PUBLISHED: 10:19 10 July 2017 | UPDATED: 17:05 04 September 2017




Serephina sits in the hamlet of Treworthal and dates back five centuries – and its latest owners have brought it bang up to date for 21st century living to create a cosy comfy Cornish cottage

Cornwall is filled with tiny twisting pathways and steep winding lanes leading to magical places – follow them and discover a secret world of empty beaches, unspoilt harbours and landmark buildings. And nowhere is this more true than the Roseland Peninsula where a Celtic kingdom of turquoise bays and sandy coves awaits the intrepid explorer.

In the hidden hamlet of Treworthal down a quiet lane is one of the fairest cottages in the land. Serephina is a Grade-II listed thatched cottage that is as quintessentially Cornish on the outside, as its interiors are eclectic and earthy with beautiful embroidery, copper accents and flourishes of folk style all chosen with care by its new owners.

Serephina dates back to the 1500s when she was built by the local farmer from Penhallow Farm for his daughter, Sophie. He also built cottages for his two other daughters, Harriet and Martha – and these are all still in evidence today. Built using the classic Cornish cob and stone method, the cottage boasts a cosy interior set in around 72 square metres and set in large gardens surrounded by quaint countryside. The high point of the renovation was being able to watch lambs being born from the kitchen window and then watching their antics as they grew,’ says owner Jane Cunningham.


Her current owners Jane and husband Stuart bought the house in March 2016 and the kitchen and bathroom underwent a total renovation, as well as updating the interiors around the house to become a luxury self-catering cottage oozing whimsicality.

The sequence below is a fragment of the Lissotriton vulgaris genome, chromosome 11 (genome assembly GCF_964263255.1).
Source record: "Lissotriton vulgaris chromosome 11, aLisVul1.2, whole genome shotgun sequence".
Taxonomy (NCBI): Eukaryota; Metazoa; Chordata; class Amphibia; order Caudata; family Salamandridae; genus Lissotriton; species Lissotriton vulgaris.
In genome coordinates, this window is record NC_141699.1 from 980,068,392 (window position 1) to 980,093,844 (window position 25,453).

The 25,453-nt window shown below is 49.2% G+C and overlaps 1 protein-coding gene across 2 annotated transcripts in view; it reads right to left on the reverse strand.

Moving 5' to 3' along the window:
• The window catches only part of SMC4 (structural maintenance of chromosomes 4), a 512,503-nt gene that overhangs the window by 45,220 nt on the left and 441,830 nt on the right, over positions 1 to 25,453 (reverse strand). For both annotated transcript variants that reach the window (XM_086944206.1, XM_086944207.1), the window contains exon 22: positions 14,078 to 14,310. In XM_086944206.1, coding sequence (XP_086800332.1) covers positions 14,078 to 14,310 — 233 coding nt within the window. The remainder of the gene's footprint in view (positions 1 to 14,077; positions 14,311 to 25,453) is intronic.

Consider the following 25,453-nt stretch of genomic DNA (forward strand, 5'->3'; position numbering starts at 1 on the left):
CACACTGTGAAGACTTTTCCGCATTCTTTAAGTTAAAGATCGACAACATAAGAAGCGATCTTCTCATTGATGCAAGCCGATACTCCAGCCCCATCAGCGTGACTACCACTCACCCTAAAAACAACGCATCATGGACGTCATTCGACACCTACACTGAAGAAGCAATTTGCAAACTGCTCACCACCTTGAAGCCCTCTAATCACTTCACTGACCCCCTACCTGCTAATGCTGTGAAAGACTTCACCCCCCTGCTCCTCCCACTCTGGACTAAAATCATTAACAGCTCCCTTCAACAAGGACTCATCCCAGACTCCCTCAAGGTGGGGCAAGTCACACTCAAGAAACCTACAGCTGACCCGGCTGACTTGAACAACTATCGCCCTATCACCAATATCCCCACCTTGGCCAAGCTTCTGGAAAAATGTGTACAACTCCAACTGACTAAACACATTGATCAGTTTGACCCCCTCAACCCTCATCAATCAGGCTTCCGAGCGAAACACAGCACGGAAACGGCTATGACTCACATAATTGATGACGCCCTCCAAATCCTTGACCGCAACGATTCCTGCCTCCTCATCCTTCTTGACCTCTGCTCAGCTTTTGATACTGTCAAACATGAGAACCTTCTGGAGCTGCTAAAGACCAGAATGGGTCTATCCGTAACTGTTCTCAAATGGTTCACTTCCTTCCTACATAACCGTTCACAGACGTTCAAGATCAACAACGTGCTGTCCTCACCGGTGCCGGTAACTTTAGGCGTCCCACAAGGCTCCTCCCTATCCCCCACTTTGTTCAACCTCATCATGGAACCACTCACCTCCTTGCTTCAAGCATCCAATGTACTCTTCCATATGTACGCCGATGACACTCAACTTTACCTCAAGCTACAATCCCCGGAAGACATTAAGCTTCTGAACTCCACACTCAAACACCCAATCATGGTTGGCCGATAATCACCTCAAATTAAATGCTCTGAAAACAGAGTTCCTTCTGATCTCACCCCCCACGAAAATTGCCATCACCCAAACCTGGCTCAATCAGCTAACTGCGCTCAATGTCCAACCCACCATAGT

“Having previously owned a cottage that we rented out - and which we subsequently moved in to, we were looking for a property that we could renovate to a high standard to be used for holidays,’ explains Jane. Stuart had just retired from his building company in London so he needed a project to keep him busy! We love the Roseland Peninsula, so we focused our property search there.’

And their search efforts were rewarded with a cottage that boasted everything they were looking for: something old in the perfect location.

The downstairs is home to a sitting room, kitchen, bathroom and dining room which showcases artworks curated by a local painter. Far from minimalism, the cottage is awash with colour - there’s a peppering of hot pink and mustard hues which sit against the cottage’s white-washed backdrop, with the addition of Moroccan-inspired fabrics giving an eclectic - but warm and homely - finish.


Head upstairs and immerse yourself in an exotically restful room: dressed with a Moroccan-style headboard, the super king-size bed is home to a huge Anthropologie quilt and tasselled cushions.

We were hoping to achieve a comfortable and cosy but contemporary look. The inspiration for the bedroom came from a bedcover bought from Anthropologie,’ continues Jane. We were looking for a subtle ethnic style. We used a local artist to paint furniture and original artwork to complete the look. Inspiration for the living room originally came from a painting we bought in the Tregony Gallery (tregonygallery.co.uk). It evolved from there, including the use of copper and brass as highlights. We started in April 2016, enjoying the fact that we were refurbishing a property for ourselves and not for a client. The slight worry was that before we had the garden made completely secure, our Labrador puppy, Molly, would escape and cause havoc in the field of new lambs.’

Four months later and the transformation is complete. And the finished home is a delight, reflecting the personality of this glorious area of Cornwall – as well as its owners. We just love the Roseland, it’s one of Cornwall’s prettiest pockets that never fails to impress. The area has a lush, almost tropical feel, with plenty of outdoor and on-the-water activities to get involved in all year.’

Serephina is available to let through

Comments have been disabled on this article.

Most Read

Latest from the Cornwall Life